ever since the horror stories about dead babies and patients emerged at the beginning of the public service strike here in johannesburg, i knew that i needed to do more than just play a doctor on tv, i needed to go and volunteer.
earlier last week i started googling for info as to how to go about doing just that. imagine my disbelief that i couldn’t find the info anywhere. anywhere but twitter of course. i posted a question and in short order got the info i required. after listening to myself still coughing and wheezing, i decided that it might not be such a great idea for either myself or the patients that i go near a hospital, so it was saturday afternoon before i finally headed over to helen josephs.
the bf and i picked up fellow actor, dawid minnaar and we headed over to the hospital, only to find the main entrance blocked off. after circling the area for a while, we finally found another entrance. the whole experience was really surreal and bizarre. one patient on crutches sat sunning himself on a bench outside. a few people were catching a nap on the lawn. at the help desk in the largely deserted hospital, we seemed to be more an annoyance than anything else. finally someone took us over to theatre where we stood around for probably full 20 minutes before someone brought us gowns, caps and booties and ushered us down the long empty corridors which prompted the bf to say that he could shoot an entire horror movie there.
the someone turned out to be caroline, an almost certifiable character who spoke in a curious, hard to understand mix of english and afrikaans when she wasn’t telling us to “shisa!”, treated us like imbeciles and while talking about mastectomies, promptly walked over and squeezed my boob in illustration. at one point when we, without any explanation accompanied her back down the long passage, past the desk, she met up with a young man who was sitting waiting with a toddler. she reached for a hospital gown which i thought she was going to put on, nonchalantly slung the baby on her back and to our amazement, promptly used the gown to tie the baby on.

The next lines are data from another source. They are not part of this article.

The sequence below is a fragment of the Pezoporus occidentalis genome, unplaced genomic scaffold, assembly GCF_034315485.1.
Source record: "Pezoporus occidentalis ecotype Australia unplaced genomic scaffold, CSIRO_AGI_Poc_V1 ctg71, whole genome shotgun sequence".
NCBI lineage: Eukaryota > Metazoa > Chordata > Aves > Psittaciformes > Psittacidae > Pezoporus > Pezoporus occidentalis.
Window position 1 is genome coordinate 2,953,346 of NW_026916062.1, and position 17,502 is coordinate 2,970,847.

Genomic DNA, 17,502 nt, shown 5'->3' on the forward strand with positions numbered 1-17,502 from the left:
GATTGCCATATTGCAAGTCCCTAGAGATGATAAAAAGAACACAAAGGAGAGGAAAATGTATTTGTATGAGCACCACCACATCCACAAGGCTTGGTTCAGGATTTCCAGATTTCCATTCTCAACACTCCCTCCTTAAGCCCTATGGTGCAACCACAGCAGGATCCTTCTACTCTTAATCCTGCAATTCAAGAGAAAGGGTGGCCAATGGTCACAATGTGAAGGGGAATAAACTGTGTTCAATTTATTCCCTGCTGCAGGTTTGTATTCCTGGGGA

she didn’t have child-care, so this was the alternative. !!!
turned out that we were taking a long trek to the other side of the hospital where only 1 0ut of 3 of the autoclaves were working so that we could sterilize the surgery packs. this woman was such a bundle of contradictions – she’s been working there for 23 years, can pack complicated surgery trays from memory, yet she also has the foulest mouth, calling the matron a “fokken meid”, and a “boesman” – it sounded terrible, but they didn’t seem to have an issue with each other.
when we made the long trek back, she put us to work. my work station was at the sinks washing and cleaning surgical instruments, some of which still had bloody bits attached.
after these were washed and dried, we then proceeded to pack and label them, ready for the trip to the autoclave.
we stayed for the afternoon till everything was cleaned and packed and by which time caroline seemed to have realized that i did have 2 brain cells and all but offered me a job packing trays with her!!!!! i’m glad i had the experience, but i’ve sinced discovered that the real help is needed not at the state hospitals, but at the private ones which have taken in all those patients. apparently the staff there are dead on their feet. so next time, i think i’ll head over to milpark or garden city clinic instead. hopefully the strike will be over soon, but if not, maybe you too, can lend a hand.